Related to: 'Magda Brol'

Orchard Books

When the Crocodiles Came to Town

Magda Brol, Magda Brol
Contributors:
Magda Brol, Magda Brol
Orchard Books

Phantom

Leo Hunt
Authors:
Leo Hunt

Tech in her veins. Anarchy in her blood.In the City, they have it all - sunlight, a corp job, a corpbloc home miles above the poisoned earth below.Four-hundred storeys down, in the darkness of the undercity slums, lives sixteen-year-old orphan Nova.Nova is a hacker. Aided by the program Phantom, she can sneak up to the City, leech what she needs and sink back down again, invisible as a ghost.But Nova has caught someone's eye, and that's Phantom-creator and legendary anti-corp hacker the Moth. Now the Moth has a job for Nova. A job that will send her miles into the sky. To bring the City crashing down.***An explosive futuristic fantasy from the author of Thirteen Days of Midnight, shortlisted for the Waterstones Children's Book Award.

Orchard Books

The Little Green Hen

Alison Murray
Authors:
Alison Murray
Wren & Rook

Women in Sport

Rachel Ignotofsky
Authors:
Rachel Ignotofsky

Women in Sport celebrates the success of the tough, bold and fearless women who paved the way for today's athletes. The sportswomen featured include well-known figures like tennis player Serena Williams and broadcaster Clare Balding, as well as lesser-known pioneers like Gertrude Ederle, the first woman to swim the English Channel, and Keiko Fukuda, the highest-ranked female judoka in history. From the creator of the bestselling Women in Science, this richly illustrated book highlights the achievements and stories of fifty notable sportswomen from the 1800s to today, including trailblazers, Olympians and record-breakers in more than forty sports. It also contains infographics on topics such as muscle anatomy, pay and media statistics for female athletes, and influential women's teams.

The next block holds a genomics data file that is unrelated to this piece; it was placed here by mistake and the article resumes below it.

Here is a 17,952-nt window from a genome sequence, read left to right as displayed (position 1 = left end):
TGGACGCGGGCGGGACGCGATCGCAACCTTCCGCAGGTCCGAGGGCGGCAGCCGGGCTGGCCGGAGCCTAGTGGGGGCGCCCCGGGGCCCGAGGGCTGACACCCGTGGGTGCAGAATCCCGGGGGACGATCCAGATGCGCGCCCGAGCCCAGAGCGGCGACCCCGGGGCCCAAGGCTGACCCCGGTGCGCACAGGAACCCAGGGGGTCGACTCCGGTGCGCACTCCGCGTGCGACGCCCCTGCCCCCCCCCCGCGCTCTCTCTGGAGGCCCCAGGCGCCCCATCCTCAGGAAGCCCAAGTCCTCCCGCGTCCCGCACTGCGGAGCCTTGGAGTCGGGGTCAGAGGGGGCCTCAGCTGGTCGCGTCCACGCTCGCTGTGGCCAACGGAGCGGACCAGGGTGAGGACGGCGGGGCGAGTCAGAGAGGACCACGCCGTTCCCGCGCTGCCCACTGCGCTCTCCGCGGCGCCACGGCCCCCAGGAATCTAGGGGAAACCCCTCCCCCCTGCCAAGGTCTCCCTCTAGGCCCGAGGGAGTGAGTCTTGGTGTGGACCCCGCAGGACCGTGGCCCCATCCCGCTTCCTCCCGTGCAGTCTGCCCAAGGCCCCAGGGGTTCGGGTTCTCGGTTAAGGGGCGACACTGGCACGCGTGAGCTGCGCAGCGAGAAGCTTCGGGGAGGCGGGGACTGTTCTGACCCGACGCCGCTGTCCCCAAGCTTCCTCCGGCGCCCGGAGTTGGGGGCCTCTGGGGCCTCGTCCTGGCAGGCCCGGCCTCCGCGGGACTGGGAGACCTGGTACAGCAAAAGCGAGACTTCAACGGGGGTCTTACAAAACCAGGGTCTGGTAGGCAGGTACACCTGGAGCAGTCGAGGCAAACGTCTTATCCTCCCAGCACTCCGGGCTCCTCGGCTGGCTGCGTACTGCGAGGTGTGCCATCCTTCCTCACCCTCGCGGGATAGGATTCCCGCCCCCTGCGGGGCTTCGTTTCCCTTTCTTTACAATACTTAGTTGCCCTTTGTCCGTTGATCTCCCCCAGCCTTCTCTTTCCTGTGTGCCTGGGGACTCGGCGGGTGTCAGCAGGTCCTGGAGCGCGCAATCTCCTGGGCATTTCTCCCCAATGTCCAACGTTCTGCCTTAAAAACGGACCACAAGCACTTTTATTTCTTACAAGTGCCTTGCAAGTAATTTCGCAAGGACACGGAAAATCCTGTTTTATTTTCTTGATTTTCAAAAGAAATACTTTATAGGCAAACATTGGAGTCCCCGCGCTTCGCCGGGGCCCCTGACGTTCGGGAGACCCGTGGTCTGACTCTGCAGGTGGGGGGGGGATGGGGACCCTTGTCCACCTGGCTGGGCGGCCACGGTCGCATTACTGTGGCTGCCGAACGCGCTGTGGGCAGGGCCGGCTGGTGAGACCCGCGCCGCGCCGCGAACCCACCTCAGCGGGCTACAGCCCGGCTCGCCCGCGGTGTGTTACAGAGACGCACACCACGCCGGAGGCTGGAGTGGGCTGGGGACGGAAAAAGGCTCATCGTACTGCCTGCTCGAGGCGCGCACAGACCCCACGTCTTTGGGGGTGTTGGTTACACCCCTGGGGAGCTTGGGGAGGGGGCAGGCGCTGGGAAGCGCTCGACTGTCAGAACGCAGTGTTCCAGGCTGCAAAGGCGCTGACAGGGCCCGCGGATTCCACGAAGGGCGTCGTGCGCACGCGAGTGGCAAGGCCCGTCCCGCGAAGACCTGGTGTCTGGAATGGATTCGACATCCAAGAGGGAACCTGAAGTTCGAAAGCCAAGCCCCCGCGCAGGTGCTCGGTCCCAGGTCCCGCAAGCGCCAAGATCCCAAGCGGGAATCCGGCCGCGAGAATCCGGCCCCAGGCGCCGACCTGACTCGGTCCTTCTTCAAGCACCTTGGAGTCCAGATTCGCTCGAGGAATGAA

Little, Brown Books for Young Readers

Daddies Are For Wild Things

Catriona Hoy
Authors:
Catriona Hoy
Wayland

Fact or Fiction?: The truth behind urban myths!

Hodder Children's Books

Rules of Summer

Shaun Tan, Shaun Tan
Authors:
Shaun Tan, Shaun Tan

Academy Award and Astrid Lindgren Memorial Award winner Shaun Tan combines humour and surreal fantasy to picture a summer in the lives of two boys. The boys hide from a giant red rabbit and outwit a crowd of scary eagles, but when they their games become ever darker and sinister they learn that breaking the rules can be dangerous.'Visually fascinating.' - The New York Times'Thrilling, disturbing and hard to shake...one startling image after another.' - Wall Street JournalOther titles by Shaun Tan include: The Red Tree, The Lost Thing, Tales from Outer Suburbia and the acclaimed wordless novel The Arrival.Read more about Shaun Tan at http://www.shauntan.net/

Hodder Children's Books

Copycat Bear

Ellie Sandall
Authors:
Ellie Sandall

Perfect for any child who worries about being different, this beautiful story by new talent Ellie Sandall celebrates friendship and understanding.Mango is a little bird with a BIG problem. Her best bear friend Blue copies everything she does! But when Mango flies off in a huff, Blue can't follow and soon Mango starts to feel lonely... Where is her copycat bear?Ellie is holding interactive workshops at the Edinburgh Festival and Hay Festival.

Orchard Books

Scoop The Digger!

David Wojtowycz
Authors:
David Wojtowycz